Meet the young women who are bringing Girl Guiding to Ethiopia

Ethiopia is one of the few countries in the world where Girl Guiding or Girl Scouting doesn’t exist in a formal capacity or have a governing body. That is why over the past year, we’ve been working with four amazing young Ethiopian women who have stepped up as ‘Girl Guiding Champions’ and are working hard to develop the Movement in the East African country.

Last week two of the champions, Edda Zekarias and Loza Tsegaye, organised and hosted the country’s first ever Free Being Me body confidence training. It was an incredible week, where 20 volunteers trained as Free Being Me leaders and delivered the programme to over thirty girls and young women at a local school.

You can find out more about the week in the participants’ daily blog posts. Here, Edda and Loza talk to WAGGGS about their recent experiences.

Loza Tsegaye

Loza Tsegaye

Loza, from Ethiopian capital Addis Ababa, was our very first Girl Guiding Champion and started the Ethiopia Girl Guiding Project

Tell us a little bit about your journey, how did it all start?

My journey started over a year ago when I was talking to my friend Nadine who works for a WAGGGS partner organisation. She was asking where she could find the right person to start Girl Guiding in Ethiopia, so I told her “I’m the right person!”. She connected me with Alphonsine Kabagabo, WAGGGS’ Africa Region Director, and we had some intense conversations for almost a year. For example, we looked at the laws in Ethiopia, at how to find the right offices, and generally how to grow the movement. After a year, Alphonsine came to Ethiopia and we started to find different stakeholders who could support our idea, both government and non-governmental organisations and movements such as the Yellow Movement. After our meeting we started the Ethiopian Guiding Project Team, which brings different movements together.

How did Free Being Me start here?

When we developed our plans, we wanted to choose the right WAGGGS toolkit to reach girls. We wanted a programme that touched on core and sensitive issues, so we decided to start with Free Being Me, which has a very positive message. We recruited 20 young women volunteers to take part in the four day Free Being Me ‘train the trainer’ programme. It’s been the most intensive and inspiring training that I’ve ever done and the feedback from the participants has been amazing! Our mission is to reach 50 girls in six months, but today we reached 34 in a local school – that’s already halfway. I hope that we’ll reach a lot of girls like this and that it will go nationwide.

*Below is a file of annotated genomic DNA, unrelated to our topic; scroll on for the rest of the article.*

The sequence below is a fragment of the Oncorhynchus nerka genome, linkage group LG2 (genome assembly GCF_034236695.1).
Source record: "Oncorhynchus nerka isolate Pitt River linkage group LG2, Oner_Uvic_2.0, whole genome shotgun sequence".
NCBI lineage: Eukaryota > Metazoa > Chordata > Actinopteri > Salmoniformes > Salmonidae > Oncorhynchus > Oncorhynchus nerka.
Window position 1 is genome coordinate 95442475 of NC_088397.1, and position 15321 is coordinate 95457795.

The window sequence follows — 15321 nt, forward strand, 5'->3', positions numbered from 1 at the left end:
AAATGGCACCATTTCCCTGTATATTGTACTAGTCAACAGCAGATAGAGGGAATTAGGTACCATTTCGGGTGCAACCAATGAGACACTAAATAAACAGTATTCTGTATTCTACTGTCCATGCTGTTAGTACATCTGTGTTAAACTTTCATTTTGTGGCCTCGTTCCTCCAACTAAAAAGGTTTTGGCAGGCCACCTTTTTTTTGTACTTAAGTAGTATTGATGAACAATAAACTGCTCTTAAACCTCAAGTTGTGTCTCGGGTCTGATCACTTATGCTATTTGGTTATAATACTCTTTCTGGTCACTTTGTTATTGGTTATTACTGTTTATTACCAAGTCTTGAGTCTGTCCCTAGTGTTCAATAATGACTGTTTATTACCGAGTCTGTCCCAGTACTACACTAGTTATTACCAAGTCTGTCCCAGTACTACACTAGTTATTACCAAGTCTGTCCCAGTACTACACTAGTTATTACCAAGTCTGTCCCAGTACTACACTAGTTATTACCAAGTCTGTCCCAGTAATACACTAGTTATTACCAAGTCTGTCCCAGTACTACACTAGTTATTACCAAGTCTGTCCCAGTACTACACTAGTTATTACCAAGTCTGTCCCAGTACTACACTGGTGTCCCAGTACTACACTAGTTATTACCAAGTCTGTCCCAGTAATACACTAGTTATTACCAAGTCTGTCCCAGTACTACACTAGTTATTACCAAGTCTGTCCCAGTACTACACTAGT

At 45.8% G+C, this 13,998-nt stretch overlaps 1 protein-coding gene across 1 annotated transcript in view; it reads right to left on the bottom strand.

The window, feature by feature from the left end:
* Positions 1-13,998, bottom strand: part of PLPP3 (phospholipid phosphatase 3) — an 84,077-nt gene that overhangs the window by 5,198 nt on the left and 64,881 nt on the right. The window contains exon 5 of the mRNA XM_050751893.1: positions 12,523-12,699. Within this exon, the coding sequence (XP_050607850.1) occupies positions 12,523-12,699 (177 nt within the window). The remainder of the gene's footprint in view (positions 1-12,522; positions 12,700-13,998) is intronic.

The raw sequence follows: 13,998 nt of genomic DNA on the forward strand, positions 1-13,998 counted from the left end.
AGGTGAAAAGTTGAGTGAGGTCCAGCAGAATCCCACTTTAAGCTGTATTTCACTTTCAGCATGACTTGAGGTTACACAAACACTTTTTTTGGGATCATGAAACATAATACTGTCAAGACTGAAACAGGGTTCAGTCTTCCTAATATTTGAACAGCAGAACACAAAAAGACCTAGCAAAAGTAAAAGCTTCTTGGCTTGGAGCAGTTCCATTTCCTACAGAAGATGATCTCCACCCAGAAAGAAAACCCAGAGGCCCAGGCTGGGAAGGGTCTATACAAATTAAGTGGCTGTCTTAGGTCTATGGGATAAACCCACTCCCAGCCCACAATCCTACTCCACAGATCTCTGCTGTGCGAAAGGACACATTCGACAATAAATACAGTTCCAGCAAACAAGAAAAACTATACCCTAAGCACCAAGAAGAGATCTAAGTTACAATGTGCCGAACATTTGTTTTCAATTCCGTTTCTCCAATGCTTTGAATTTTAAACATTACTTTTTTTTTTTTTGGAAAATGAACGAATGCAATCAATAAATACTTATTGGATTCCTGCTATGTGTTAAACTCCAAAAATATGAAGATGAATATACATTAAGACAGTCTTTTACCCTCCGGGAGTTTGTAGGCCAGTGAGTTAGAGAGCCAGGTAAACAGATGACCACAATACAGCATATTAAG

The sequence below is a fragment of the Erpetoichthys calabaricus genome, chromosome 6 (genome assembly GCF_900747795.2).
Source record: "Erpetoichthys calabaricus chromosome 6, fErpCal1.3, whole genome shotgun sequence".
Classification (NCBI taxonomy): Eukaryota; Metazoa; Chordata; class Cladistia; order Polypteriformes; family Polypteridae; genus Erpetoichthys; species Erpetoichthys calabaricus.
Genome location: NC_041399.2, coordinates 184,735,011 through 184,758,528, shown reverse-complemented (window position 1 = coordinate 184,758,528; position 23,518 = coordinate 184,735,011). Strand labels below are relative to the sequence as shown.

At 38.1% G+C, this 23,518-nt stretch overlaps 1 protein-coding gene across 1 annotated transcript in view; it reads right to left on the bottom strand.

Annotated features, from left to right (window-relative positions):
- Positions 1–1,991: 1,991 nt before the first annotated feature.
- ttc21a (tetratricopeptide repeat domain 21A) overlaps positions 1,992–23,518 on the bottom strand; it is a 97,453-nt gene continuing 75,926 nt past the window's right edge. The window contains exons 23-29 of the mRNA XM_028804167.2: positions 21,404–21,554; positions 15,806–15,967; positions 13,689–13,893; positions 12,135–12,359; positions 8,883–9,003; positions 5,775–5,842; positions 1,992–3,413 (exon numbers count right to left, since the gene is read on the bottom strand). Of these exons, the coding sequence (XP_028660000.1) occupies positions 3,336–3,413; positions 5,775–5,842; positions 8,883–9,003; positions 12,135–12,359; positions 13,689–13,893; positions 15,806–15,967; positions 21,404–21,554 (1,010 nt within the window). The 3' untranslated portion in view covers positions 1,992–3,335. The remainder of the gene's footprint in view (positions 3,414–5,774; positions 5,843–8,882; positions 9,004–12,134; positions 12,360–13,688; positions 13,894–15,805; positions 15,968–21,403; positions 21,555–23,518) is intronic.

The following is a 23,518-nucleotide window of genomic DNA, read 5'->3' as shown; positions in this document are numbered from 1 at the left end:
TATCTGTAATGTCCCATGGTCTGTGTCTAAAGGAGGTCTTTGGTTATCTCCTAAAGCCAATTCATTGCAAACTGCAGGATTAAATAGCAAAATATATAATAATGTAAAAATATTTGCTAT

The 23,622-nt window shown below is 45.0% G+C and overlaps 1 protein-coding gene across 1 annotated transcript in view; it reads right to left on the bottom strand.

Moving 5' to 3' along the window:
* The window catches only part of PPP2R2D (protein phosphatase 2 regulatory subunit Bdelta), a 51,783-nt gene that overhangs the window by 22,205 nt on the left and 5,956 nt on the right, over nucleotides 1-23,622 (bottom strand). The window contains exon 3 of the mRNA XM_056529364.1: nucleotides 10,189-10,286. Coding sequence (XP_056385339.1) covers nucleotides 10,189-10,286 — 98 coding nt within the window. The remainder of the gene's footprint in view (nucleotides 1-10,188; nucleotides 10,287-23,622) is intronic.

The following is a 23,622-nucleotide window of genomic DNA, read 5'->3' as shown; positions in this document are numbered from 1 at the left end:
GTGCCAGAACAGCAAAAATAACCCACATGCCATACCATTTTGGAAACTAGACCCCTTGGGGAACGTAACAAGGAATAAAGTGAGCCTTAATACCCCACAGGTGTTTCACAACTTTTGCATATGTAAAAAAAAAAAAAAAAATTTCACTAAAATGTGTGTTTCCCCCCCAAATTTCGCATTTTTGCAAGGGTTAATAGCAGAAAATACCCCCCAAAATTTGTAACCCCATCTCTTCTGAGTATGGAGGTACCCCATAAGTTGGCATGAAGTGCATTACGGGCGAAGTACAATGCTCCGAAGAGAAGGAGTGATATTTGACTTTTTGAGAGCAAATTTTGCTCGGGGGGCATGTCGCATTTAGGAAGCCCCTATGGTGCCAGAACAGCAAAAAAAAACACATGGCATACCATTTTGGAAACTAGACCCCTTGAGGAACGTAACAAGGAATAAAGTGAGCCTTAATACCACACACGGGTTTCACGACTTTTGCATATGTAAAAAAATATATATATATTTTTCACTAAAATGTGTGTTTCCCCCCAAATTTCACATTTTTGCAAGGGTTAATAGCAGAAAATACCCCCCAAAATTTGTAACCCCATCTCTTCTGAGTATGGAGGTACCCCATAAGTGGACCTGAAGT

How did you get in contact with the school that we went to today?

One of the volunteers took the initiative to meet the school coordinator. The school has extra-curricular club activities and they picked girls between 14-17 years old who have been actively participating in the club to take part. It’s been wonderful to find such a supportive and helpful school, particularly considering we gave them only five days’ notice.

Tell me about their lives and how Free Being Me might help them?

Most of the participants go to public schools, and most public school students are from low-income families. Free Being Me is about finding your own talent and potential, so we hope that it will help them throughout their lives.